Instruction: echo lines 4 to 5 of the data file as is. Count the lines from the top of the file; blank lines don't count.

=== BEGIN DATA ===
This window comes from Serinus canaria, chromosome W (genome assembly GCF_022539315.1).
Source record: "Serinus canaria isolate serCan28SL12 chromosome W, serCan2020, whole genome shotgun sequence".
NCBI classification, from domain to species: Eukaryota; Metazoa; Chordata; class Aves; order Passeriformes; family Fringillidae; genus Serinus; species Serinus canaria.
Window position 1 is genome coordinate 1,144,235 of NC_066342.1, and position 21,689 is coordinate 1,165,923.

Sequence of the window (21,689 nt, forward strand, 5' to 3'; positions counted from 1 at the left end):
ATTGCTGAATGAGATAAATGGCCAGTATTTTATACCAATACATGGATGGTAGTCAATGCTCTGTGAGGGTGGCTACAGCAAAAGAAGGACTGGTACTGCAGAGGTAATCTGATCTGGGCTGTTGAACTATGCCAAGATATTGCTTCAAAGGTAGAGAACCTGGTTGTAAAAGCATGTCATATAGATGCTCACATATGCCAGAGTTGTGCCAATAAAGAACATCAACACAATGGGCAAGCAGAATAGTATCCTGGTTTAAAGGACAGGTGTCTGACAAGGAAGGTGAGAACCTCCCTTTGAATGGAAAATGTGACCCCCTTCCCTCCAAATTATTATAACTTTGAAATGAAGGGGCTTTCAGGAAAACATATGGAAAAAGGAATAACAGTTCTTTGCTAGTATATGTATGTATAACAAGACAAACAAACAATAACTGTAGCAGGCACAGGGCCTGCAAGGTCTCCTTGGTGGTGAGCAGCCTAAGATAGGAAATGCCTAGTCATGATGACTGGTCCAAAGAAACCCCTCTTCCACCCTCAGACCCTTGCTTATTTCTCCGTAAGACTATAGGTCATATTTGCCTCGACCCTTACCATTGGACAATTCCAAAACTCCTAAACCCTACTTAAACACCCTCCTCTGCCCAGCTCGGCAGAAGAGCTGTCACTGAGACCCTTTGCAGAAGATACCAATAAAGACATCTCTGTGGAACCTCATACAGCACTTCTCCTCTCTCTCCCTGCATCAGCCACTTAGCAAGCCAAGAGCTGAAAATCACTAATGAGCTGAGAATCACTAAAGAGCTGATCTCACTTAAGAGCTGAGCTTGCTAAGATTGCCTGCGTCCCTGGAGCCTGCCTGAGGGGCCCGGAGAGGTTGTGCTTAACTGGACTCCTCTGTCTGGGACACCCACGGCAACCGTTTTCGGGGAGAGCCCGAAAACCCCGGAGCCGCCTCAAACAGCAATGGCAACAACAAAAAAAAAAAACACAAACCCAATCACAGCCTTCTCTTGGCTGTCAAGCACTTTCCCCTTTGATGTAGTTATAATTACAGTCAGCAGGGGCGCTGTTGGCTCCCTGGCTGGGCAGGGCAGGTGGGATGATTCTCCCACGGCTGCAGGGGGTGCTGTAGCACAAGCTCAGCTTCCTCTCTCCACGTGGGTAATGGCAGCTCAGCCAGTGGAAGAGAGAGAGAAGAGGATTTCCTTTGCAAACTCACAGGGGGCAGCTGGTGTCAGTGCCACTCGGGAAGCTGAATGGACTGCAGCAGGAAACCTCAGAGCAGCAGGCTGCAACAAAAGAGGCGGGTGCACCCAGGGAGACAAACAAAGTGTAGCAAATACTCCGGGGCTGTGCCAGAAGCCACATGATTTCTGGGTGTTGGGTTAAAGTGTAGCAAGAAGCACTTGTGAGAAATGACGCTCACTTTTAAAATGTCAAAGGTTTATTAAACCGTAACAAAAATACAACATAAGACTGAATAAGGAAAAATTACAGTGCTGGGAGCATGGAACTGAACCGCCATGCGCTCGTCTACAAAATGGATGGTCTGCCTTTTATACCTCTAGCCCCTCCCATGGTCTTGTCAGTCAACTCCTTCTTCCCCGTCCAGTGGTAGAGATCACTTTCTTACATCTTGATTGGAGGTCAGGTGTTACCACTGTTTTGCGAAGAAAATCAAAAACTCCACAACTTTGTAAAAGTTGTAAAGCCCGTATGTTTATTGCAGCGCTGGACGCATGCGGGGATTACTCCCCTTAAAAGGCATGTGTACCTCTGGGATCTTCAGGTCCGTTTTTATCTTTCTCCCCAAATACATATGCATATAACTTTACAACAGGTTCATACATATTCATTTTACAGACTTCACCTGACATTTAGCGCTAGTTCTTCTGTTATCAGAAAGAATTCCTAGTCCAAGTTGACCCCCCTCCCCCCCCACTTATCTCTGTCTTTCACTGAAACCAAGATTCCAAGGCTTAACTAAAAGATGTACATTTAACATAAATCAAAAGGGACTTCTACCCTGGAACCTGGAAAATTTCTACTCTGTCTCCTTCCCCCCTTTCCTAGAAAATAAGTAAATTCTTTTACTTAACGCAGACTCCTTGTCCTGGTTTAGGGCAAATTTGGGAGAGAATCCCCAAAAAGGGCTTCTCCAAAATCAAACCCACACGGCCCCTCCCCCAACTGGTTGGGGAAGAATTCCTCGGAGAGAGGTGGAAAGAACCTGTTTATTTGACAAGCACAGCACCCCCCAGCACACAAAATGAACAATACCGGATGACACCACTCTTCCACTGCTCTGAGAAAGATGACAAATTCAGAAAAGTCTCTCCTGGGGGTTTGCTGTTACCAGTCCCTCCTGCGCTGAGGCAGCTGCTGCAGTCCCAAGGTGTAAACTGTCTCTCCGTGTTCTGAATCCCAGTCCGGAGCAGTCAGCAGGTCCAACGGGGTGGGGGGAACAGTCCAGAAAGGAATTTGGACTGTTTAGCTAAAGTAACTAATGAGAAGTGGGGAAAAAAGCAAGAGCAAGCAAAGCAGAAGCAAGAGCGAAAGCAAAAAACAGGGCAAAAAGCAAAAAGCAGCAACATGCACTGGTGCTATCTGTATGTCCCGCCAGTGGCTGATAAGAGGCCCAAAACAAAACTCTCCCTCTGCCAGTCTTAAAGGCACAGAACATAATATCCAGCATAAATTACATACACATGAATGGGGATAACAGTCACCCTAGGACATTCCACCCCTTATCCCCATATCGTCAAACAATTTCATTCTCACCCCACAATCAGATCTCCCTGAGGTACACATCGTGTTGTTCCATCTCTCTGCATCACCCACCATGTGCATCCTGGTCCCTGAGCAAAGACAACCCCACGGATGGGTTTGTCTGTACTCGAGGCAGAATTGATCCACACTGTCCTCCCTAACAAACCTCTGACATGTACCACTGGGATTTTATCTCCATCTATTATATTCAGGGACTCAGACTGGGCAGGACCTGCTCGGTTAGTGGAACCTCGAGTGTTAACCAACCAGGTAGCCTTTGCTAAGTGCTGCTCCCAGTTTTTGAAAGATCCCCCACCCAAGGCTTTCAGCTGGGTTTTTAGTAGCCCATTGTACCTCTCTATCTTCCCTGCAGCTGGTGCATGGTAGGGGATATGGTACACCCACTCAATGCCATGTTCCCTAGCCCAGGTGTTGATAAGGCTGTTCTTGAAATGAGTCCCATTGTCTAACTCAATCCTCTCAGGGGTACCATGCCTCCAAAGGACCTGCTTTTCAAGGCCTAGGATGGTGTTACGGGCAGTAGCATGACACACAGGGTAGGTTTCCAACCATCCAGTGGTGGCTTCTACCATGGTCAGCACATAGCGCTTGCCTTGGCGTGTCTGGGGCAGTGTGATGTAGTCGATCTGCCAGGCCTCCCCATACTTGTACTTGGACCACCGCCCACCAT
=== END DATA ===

Window position 1 is genome coordinate 1,144,235 of NC_066342.1, and position 21,689 is coordinate 1,165,923.

Sequence of the window (21,689 nt, forward strand, 5' to 3'; positions counted from 1 at the left end):